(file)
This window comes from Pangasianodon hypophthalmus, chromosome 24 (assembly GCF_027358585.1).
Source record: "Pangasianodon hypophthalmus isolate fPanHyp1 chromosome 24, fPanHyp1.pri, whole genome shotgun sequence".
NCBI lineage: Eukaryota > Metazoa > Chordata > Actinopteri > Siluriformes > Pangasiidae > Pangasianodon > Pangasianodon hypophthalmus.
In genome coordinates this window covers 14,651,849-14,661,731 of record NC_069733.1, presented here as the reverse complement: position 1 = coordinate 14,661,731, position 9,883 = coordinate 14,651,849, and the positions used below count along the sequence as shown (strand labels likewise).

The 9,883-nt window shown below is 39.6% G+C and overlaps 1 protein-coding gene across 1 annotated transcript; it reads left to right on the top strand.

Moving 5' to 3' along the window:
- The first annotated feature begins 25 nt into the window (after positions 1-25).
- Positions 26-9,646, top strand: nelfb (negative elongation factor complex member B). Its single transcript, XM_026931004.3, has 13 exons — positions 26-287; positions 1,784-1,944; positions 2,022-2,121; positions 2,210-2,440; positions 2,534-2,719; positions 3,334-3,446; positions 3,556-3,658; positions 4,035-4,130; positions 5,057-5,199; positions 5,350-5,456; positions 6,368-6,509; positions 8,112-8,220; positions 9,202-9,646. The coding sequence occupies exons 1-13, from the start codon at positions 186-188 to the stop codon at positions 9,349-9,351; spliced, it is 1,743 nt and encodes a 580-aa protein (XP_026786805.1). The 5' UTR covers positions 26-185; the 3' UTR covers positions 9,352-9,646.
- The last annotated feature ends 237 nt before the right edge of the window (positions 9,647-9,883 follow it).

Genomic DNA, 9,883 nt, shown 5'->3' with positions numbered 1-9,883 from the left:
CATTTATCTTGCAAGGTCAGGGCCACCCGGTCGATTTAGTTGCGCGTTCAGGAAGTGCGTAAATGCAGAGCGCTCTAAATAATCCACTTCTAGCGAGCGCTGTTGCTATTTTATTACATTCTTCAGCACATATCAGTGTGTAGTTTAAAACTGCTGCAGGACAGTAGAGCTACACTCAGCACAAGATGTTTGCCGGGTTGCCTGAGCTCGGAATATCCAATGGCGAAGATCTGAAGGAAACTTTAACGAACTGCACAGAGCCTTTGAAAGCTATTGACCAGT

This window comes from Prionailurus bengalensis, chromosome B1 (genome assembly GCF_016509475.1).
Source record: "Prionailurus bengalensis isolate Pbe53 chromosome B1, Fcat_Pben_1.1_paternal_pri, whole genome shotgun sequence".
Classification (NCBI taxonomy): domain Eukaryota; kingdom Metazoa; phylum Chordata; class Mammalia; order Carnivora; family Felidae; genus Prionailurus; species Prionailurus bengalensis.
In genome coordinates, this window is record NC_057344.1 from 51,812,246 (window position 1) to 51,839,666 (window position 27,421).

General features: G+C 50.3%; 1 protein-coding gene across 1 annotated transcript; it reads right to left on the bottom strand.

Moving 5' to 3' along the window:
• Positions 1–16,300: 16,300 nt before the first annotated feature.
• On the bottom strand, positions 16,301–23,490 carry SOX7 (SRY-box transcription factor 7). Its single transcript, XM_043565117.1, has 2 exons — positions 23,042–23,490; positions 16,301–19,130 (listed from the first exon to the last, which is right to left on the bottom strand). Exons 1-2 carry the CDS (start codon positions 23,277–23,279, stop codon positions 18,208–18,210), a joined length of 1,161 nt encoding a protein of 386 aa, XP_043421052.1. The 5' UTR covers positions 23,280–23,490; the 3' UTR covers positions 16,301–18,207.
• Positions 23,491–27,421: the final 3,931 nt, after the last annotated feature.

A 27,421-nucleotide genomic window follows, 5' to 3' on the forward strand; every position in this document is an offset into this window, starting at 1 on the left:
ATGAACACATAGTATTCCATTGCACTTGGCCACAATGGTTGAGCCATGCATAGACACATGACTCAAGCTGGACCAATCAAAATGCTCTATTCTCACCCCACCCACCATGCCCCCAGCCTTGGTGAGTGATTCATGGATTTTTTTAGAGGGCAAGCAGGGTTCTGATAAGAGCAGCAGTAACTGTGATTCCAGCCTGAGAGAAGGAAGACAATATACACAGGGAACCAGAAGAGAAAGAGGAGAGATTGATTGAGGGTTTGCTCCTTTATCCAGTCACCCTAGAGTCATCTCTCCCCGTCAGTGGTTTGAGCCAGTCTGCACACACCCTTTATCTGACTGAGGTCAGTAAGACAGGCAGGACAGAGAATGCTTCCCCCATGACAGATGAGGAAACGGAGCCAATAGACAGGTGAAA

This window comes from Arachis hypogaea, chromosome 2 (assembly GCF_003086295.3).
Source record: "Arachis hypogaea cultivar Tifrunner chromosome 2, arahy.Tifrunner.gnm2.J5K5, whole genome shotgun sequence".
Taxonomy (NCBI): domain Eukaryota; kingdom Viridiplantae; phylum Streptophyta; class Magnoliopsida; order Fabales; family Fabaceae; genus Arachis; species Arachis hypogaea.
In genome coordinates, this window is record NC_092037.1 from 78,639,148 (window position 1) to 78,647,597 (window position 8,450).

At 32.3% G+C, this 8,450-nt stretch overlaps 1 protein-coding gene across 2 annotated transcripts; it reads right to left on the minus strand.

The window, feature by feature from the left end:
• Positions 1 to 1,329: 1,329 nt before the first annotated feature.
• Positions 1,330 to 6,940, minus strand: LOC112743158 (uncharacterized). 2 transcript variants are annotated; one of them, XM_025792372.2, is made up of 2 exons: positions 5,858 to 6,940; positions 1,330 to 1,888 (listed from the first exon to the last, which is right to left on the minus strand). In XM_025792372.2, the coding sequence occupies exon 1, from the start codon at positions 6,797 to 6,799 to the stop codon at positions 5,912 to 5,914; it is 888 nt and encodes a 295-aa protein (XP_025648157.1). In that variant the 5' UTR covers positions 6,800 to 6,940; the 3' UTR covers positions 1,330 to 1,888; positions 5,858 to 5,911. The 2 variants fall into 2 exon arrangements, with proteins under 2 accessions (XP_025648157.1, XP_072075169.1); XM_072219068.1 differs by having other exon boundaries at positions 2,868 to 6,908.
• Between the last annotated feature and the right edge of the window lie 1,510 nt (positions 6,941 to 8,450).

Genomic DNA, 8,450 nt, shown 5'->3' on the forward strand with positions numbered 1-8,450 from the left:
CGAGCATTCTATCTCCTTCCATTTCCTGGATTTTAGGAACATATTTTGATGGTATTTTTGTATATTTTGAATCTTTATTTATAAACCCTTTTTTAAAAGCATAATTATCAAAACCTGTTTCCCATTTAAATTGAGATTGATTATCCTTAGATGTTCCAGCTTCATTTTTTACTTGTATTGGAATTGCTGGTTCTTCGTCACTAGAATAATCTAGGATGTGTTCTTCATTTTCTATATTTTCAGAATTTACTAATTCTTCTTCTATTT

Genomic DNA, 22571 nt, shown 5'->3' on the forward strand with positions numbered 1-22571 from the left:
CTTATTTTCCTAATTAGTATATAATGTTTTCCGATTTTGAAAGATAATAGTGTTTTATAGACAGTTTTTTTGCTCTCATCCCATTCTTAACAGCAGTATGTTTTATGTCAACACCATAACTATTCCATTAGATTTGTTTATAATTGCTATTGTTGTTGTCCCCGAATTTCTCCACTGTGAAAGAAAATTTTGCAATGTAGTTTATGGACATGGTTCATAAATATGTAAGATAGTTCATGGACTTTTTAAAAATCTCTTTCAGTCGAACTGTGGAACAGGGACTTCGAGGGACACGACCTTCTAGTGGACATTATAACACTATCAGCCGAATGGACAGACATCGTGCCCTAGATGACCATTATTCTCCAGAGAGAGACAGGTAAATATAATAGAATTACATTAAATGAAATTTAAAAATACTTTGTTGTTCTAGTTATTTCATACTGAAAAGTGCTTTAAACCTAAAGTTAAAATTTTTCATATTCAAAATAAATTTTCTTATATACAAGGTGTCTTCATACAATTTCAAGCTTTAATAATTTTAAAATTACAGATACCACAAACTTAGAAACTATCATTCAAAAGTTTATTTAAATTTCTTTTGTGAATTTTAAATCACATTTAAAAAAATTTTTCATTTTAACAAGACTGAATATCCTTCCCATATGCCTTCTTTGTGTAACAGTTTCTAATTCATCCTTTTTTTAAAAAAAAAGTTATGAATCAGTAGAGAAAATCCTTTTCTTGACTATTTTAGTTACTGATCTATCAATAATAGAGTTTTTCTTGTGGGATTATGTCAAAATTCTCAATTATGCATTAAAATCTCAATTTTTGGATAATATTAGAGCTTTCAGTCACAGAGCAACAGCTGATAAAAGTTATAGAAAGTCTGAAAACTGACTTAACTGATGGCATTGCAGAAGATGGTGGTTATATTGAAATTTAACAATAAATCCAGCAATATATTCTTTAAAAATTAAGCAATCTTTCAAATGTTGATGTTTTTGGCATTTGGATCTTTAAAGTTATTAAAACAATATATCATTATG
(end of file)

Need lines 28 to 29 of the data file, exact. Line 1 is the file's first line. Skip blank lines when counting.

The window, feature by feature from the left end:
• Positions 1 to 1,329: 1,329 nt before the first annotated feature.